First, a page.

• Wawatay and NAN Mourns Passing of Elder Freddie Kakekagumick of Keewaywin First Nation
    by chrisk on April 23, 2021 at 5:27 pm

    Nishnawbe Aski Nation (NAN) Grand Chief Alvin Fiddler, on behalf of the Executive Council, expresses heartfelt condolences following the passing of NAN Elder Freddie Kakekagumick, 85, of Keewaywin First Nation: “On behalf of Nishnawbe Aski Nation I send our love and prayers to Freddie’s family, his son Chief George Kakekagumick, and the entire Keewaywin community. Freddie was a long-serving member of the NAN Elder’s Council and served as Elder advisor to Keewaytinook Okimakanak for many years. His presence at our Assemblies has been greatly missed over the past few years due to his ailing health. He was an accomplished musician and gospel singer and contributed in many positive ways to support communities and their citizens. His life was a blessing, and we are grateful for all the time we were able to spend with him. It is especially sad that we are not able to join with these communities to grieve at this time. We will join with Freddie’s friends in prayer and will do anything we can to comfort his family.” A citizen of Keewaywin, Freddie Kakekagumick also had strong family ties in Sandy Lake First Nation, where he was living before having to leave the community for extended care in Sioux Lookout. He was a very well-respected Elder in both communities and will be remembered fondly. Details on funeral services have yet to be announced. We ask everyone to keep those who are mourning in their prayers in the difficult days ahead. Featured In Slider: noAuthor: Wawatay NewsDate Published: Saturday, April 24, 2021 - 00:25

  • Fire destroys church in Attawapiskat
    by chrisk on April 22, 2021 at 12:49 pm

    Photo by Joseph Kataquapit. The St. Francis Xavier Catholic Church in Attawapiskat caught fire yesterday April 21, 2021. The historic church, which was built in the 1930's, is one of the oldest buildings in the community. It was mostly constructed by the local people using lumber gathered and milled in the community. As of now there have been no reports of any injuries, and firefighters contained the fire to help prevent the spread of flames and further damage to any other surrounding buildings. Currently the cause of the fire is unknown. ***This story will be updated as more information about the cause of the fire becomes known.*** Featured In Slider: yesAuthor: Wawatay NewsDate Published: Thursday, April 22, 2021 - 19:41

  • Bushby sentencing decision to be held on May 4
    by chrisk on February 26, 2021 at 9:17 pm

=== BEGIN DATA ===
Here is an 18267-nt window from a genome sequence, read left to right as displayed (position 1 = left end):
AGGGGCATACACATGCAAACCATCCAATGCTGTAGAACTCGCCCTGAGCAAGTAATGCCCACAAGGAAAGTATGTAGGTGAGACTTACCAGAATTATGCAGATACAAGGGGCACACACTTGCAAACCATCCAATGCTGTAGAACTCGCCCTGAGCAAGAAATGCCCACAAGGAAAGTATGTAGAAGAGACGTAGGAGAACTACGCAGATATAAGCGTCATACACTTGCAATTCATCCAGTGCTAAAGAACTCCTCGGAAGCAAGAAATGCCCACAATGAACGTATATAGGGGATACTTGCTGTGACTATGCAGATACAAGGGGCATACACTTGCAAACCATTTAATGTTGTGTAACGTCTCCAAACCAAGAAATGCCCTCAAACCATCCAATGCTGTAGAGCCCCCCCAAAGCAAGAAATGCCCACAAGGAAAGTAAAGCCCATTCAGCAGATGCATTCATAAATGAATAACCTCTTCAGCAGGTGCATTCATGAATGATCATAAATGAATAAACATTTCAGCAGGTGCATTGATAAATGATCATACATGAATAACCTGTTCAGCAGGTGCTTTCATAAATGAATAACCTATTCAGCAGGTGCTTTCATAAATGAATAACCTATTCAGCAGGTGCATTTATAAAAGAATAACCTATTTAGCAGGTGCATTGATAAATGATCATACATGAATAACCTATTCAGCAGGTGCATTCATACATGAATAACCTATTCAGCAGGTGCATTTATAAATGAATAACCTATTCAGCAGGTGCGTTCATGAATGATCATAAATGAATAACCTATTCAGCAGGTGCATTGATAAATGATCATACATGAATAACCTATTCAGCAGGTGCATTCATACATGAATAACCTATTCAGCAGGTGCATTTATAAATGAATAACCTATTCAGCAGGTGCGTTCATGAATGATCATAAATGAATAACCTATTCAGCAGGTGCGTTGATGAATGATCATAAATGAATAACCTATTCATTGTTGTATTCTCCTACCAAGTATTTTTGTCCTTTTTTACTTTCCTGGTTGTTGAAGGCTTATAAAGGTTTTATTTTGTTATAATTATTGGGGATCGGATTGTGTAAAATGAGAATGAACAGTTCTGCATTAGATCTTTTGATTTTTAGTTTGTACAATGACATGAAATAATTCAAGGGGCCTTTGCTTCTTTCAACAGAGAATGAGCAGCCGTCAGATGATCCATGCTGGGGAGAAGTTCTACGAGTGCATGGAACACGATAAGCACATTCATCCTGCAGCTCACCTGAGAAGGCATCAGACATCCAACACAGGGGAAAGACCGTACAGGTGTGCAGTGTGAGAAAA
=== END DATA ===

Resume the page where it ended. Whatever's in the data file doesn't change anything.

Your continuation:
A group of women drummers sing a song outside the Courthouse Hotel in Thunder Bay where the Brayden Bushby manslaughter trial was being held. Photo by Rick Garrick. Ontario Superior Court Justice Helen M. Pierce reserved decision and reasons until May 4 at the Brayden Bushby sentencing hearing for the death of the late Wabigoon Lake citizen Barbara Kentner. The Crown had called for a sentence of eight to 12 years and the defence a sentence of four years at the Feb. 17 sentencing hearing at the Thunder Bay Courthouse. Bushby was found guilty of manslaughter in Kentner’s death on Dec. 14 by Justice Pierce after he pleaded guilty to one count of aggravated assault and not guilty of manslaughter at his judge-only trial in early November at the Courthouse Hotel in Thunder Bay. The sentencing hearing heard impact statements from Kentner’s daughter and other family members as well as from the Nokiiwin Tribal Council, Indigenous Bar Association and Ontario Native Women’s Association. Bushby also delivered an apology for his actions in the death of Kentner as well as the impacts on her family during the hearing. The hearing was heard at the Thunder Bay Courthouse, which was closed for about four months due to a fire in an electrical unit. The hearing included submissions from Bushby’s lawyer and the Kentner family. Pierce states at the beginning of her decision, which is posted online at: www.canlii.org/en/on/onsc/doc/2020/2020onsc7780/2020onsc7780.html, that Section 268 of the Criminal Code defines aggravated assault as wounding, maiming, disfiguring or endangering the life of another. “By pleading guilty to aggravated assault, Mr. Bushby has admitted that the Crown can prove beyond a reasonable doubt that he intentionally applied force to Ms. Kentner to which she did not consent, and to which he knew she did not consent,” Pierce states. “While the indictment does not specify the result of his actions, the evidence supports that he wounded her and endangered her life when he did so.” Pierce states in her decision that it is not disputed that Kentner was seriously injured when, in the early morning hours of Jan. 29, 2017, she was struck with a heavy trailer hitch that Bushby threw at her from a moving car. “She was struck in the abdomen with a force that perforated her small bowel,” Pierce states. “Ms. Kentner was taken to hospital later that day where she underwent surgery. At the time of her injury, Ms. Kentner was seriously ill with liver disease. She died some five months later.” Pierce states in her decision that the Crown submits that it has proven beyond a reasonable doubt that Bushby committed the unlawful act of throwing a trailer hitch at Kentner, striking her, and causing her death as defined by law and therefore submits that a conviction on manslaughter should follow. “The defence argues that: a) the Crown has not proven, beyond a reasonable doubt, that Mr. Bushby caused Ms. Kentner’s death as defined by law; b) alternatively, the defence contends that there was an intervening cause that broke the chain of causation, such that, in law, Mr. Bushby was not morally responsible for her death,” Pierce states. Pierce states at the end of her decision that Bushby is still responsible if he injures a person whose health, social and psychological condition makes it less likely that she will recover. “On the facts of this case, I find that the Crown has proven, beyond a reasonable doubt, that there was no intervening act that displaces his responsibility in law for Ms. Kentner’s injury and ensuing death,” Pierce states. “For the foregoing reasons, I find that the Crown has proven, beyond a reasonable doubt, that by an unlawful act, Brayden Bushby injured Barbara Kentner, accelerating and causing her death, and further, that the Crown has met its burden to disprove intervening causes. Therefore, I find Brayden Bushby guilty as charged of the offence of manslaughter.” Featured In Slider: yesAuthor: Rick GarrickDate Published: Saturday, February 27, 2021 - 04:15